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An Experiment into the Effect of Sugar Concentration on Osmosis

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An experiment into the effect of sugar concentration on osmosis

Background information

Osmosis is the movement of water molecules from a dilute solution to a concentrated solution through a partially permeable membrane.

The molecules will continue to diffuse until the area in which the molecules are found reaches a state of equilibrium, meaning that the molecules are randomly distributed throughout an object, with no area having a higher or lower concentration than any other.

Plant cells do not burst in pure water. This is because the cell is surrounded by a cell wall. This prevents the cell either bursting or losing

its shape too much.

Factors affecting osmosis

Concentration of water-sugar solution. This I have chosen to be my variable. Should the water contain certain amounts of sugar, we can ascertain from preliminary work that the weight of the potato strips should decrease.

Time that the potato should be left in the solution. As long as the period of time is kept constant, one or two days, it does not matter. I suggest that one day would be an acceptable span of time, so as to take measurements of the chips of potato, not long after the osmosis of the potato chips has taken place to its full potential.

Size of potato pieces. From my preliminary work, I have decided that the larger the piece of potato is, the more useful the data obtained from the experiment becomes. This is because if the potato pieces are too small, the change in reading will not be of much consequence, because the scales are not accurate enough.

Surface area. This will affect the speed at which osmosis takes place. If the pieces are all kept at the same length and are in one piece this should keep that factor constant.

Things to consider

I was able from my preliminary work to implement some methodical changes that would aid me in gaining useful results. The first is that the pieces of potato needed to be bigger an cut more precisely. This would in turn give me better and more useful results.

The next factor was the range of results. It seemed that past a certain concentration of sugar solution, the weigth did not seem to change at all. I prepose more measurements at a lower concentration range, as shown on the diagram below.


* Potato

* Distilled water

* Test tubes

* Test tube rack

* Scalpel

* Wooden seeker

* 1 molar sucrose solution

* 5ml syringes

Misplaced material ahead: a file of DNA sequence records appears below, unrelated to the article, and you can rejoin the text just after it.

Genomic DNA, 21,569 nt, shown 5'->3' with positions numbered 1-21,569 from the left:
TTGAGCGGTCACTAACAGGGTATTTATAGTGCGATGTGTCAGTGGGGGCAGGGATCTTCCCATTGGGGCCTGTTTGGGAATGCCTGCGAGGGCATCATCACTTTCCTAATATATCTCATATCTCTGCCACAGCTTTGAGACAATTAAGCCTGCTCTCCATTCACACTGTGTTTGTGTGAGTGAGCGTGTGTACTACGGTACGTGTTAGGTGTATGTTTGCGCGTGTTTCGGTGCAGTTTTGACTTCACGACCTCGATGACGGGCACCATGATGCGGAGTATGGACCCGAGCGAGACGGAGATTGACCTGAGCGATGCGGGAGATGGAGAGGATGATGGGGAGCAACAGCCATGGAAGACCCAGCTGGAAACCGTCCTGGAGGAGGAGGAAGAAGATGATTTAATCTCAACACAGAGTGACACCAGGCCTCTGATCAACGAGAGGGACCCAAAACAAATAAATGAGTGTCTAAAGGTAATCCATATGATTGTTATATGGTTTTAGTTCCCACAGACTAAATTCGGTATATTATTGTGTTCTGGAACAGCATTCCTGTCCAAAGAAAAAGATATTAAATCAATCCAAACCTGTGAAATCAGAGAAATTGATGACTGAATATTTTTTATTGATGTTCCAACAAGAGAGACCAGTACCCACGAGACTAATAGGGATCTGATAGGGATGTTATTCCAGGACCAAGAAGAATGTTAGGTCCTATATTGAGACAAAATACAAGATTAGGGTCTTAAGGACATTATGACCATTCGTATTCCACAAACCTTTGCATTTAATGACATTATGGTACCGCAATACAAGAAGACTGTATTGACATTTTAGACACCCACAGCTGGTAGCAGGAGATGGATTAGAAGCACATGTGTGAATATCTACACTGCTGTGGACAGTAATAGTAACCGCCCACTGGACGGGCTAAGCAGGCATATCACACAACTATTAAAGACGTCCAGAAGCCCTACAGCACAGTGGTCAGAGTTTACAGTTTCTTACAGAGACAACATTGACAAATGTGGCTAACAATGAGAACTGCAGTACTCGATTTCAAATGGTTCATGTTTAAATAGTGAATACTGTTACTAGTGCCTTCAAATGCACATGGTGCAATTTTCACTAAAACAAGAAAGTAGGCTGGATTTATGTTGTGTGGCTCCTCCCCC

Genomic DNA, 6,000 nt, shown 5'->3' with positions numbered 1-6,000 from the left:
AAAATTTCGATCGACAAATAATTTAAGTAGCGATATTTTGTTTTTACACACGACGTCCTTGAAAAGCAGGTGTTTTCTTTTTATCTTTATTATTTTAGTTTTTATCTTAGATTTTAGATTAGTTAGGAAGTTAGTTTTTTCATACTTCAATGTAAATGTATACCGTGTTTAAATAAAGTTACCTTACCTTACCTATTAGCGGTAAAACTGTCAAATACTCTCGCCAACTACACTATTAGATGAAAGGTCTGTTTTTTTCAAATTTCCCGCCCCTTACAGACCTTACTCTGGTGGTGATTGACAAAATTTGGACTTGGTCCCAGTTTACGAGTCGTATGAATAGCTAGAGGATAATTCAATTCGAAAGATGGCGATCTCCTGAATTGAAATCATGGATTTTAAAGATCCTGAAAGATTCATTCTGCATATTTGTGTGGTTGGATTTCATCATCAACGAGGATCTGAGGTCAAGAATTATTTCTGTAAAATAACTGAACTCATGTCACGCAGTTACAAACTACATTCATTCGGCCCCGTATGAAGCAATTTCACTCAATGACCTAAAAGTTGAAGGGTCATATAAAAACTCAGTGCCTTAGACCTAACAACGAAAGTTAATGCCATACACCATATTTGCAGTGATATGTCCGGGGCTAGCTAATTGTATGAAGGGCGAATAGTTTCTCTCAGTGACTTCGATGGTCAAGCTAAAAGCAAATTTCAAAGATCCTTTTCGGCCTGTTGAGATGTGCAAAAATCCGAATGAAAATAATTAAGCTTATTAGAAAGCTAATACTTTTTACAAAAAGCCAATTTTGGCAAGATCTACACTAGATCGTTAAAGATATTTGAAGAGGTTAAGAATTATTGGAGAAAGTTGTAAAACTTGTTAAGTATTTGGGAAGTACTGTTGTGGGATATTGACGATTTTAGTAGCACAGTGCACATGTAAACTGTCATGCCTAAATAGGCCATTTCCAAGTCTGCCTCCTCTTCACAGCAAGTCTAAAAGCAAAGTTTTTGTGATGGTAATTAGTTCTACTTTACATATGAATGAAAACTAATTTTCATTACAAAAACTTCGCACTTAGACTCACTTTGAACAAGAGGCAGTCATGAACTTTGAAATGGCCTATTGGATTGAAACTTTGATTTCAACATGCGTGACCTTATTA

* Accurate scales (100th of a gram)

* Cork borer


* Take potato and push cork borer through it, making sure that you are not holding the potato whilst doing this, but placing on a work surface of some kind

* Remove the bored piece of potato with the wooden seeker, then, using the scalpel, remove any pieces of potato skin on the cylindrical strips of potato. Do this repeatedly

* Accurately divide the strips into seven 5cm strips. Use the scales to check the weights of the potato strips are all 2.0g . Place each strip in a test tube, marked out with its morality of sucrose solution.

* Draw up a in a syringe the following concentrations of water to sucrose. The morality is the way that you should always refer to the solutions.

0.6 mol = 3ml sucrose + 2ml water

0.5 mol = 2.5ml sucrose + 2.5ml water

0.4 mol = 2ml sucrose + 3ml water

0.3 mol = 1.5ml sucrose + 2.5ml water

0.2 mol = 1ml sucrose + 4ml water

0.1 mol = 0.5ml sucrose + 4.5ml water

0.0 mol = 0ml sucrose + 5ml water

Each morality goes into a separate test-tube.

* Leave for 4 hours. Remove the pieces of potato, dry them on a cloth or piece of tissue, so that no fluid is left on the outside of the potato. Weigh each of the pieces separately and make a note of the weight.

* Repeat the experiment twice.


If everything is cut exactly, weighs the same and volumes in the syringes are exact, the tests should be accurate. The data obtained can be called reliable if the test is repeated to give a better idea of the spread of the results.


Do nt hold potato in your hand whilst boring, make sure you do it on a work surface.

Take care when using scalpel, as it is surgically sharp.

When working with glass test tubes, make sure that all bags and chairs are kept out of the way, and do not run, weather or not you are holding the test tubes.


I predict that as the water potential outside of the potato increases, so too will the weights. This is because the water molecules pass from a high concentration, i.e. In the water itself, to a low concentration, i.e. In the potato chip. Therefore, the chips in higher water concentrations will have a larger mass than in higher sugar concentrations.

I would estimate that as the morality of the solution decreases by a factor of 2 (i.e. 0.6mol-0.3mol) the difference of the weight from the original would be twice as much. I would expect, for example, if the starting weight was 1 gram of potato, and in a solution of 0.6mol sucrose solution, the finishing weight was 0.5 grams, I would expect the 0.3mol solution would give the potato a weight of 0.75 grams.




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